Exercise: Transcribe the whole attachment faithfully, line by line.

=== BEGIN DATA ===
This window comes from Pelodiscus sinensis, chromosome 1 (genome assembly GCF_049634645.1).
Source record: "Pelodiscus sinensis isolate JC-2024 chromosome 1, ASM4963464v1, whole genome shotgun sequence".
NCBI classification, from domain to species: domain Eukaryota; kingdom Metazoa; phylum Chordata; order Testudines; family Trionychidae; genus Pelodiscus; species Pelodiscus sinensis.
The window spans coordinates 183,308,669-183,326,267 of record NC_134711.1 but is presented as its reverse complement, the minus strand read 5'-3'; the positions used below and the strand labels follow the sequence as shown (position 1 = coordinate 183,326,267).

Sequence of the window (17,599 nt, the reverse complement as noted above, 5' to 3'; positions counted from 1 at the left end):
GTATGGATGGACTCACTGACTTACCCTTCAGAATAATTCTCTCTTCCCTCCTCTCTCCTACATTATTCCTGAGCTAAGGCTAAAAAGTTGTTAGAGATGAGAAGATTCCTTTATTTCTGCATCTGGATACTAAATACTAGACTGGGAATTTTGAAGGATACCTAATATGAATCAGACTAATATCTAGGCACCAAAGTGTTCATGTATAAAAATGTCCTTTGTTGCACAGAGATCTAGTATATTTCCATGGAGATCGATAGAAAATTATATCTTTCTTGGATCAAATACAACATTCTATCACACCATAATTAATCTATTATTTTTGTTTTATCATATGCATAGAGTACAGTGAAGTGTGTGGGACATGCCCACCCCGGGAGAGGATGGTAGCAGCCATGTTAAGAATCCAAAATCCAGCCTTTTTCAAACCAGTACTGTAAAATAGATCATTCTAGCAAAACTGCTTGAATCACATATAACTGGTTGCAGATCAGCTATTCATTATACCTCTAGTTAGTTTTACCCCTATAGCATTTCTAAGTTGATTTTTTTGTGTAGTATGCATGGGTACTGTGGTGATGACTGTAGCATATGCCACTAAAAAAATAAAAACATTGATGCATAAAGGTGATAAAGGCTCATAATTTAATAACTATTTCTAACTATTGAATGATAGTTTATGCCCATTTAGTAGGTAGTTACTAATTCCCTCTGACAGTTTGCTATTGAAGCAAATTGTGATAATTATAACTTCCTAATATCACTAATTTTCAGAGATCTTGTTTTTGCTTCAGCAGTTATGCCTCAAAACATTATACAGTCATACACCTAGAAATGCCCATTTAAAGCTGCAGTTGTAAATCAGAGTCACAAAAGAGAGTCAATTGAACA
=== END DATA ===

This window comes from Pelodiscus sinensis, chromosome 1 (genome assembly GCF_049634645.1).
Source record: "Pelodiscus sinensis isolate JC-2024 chromosome 1, ASM4963464v1, whole genome shotgun sequence".
NCBI classification, from domain to species: domain Eukaryota; kingdom Metazoa; phylum Chordata; order Testudines; family Trionychidae; genus Pelodiscus; species Pelodiscus sinensis.
The window spans coordinates 183,308,669-183,326,267 of record NC_134711.1 but is presented as its reverse complement, the minus strand read 5'-3'; the positions used below and the strand labels follow the sequence as shown (position 1 = coordinate 183,326,267).

Sequence of the window (17,599 nt, the reverse complement as noted above, 5' to 3'; positions counted from 1 at the left end):
GTATGGATGGACTCACTGACTTACCCTTCAGAATAATTCTCTCTTCCCTCCTCTCTCCTACATTATTCCTGAGCTAAGGCTAAAAAGTTGTTAGAGATGAGAAGATTCCTTTATTTCTGCATCTGGATACTAAATACTAGACTGGGAATTTTGAAGGATACCTAATATGAATCAGACTAATATCTAGGCACCAAAGTGTTCATGTATAAAAATGTCCTTTGTTGCACAGAGATCTAGTATATTTCCATGGAGATCGATAGAAAATTATATCTTTCTTGGATCAAATACAACATTCTATCACACCATAATTAATCTATTATTTTTGTTTTATCATATGCATAGAGTACAGTGAAGTGTGTGGGACATGCCCACCCCGGGAGAGGATGGTAGCAGCCATGTTAAGAATCCAAAATCCAGCCTTTTTCAAACCAGTACTGTAAAATAGATCATTCTAGCAAAACTGCTTGAATCACATATAACTGGTTGCAGATCAGCTATTCATTATACCTCTAGTTAGTTTTACCCCTATAGCATTTCTAAGTTGATTTTTTTGTGTAGTATGCATGGGTACTGTGGTGATGACTGTAGCATATGCCACTAAAAAAATAAAAACATTGATGCATAAAGGTGATAAAGGCTCATAATTTAATAACTATTTCTAACTATTGAATGATAGTTTATGCCCATTTAGTAGGTAGTTACTAATTCCCTCTGACAGTTTGCTATTGAAGCAAATTGTGATAATTATAACTTCCTAATATCACTAATTTTCAGAGATCTTGTTTTTGCTTCAGCAGTTATGCCTCAAAACATTATACAGTCATACACCTAGAAATGCCCATTTAAAGCTGCAGTTGTAAATCAGAGTCACAAAAGAGAGTCAATTGAACA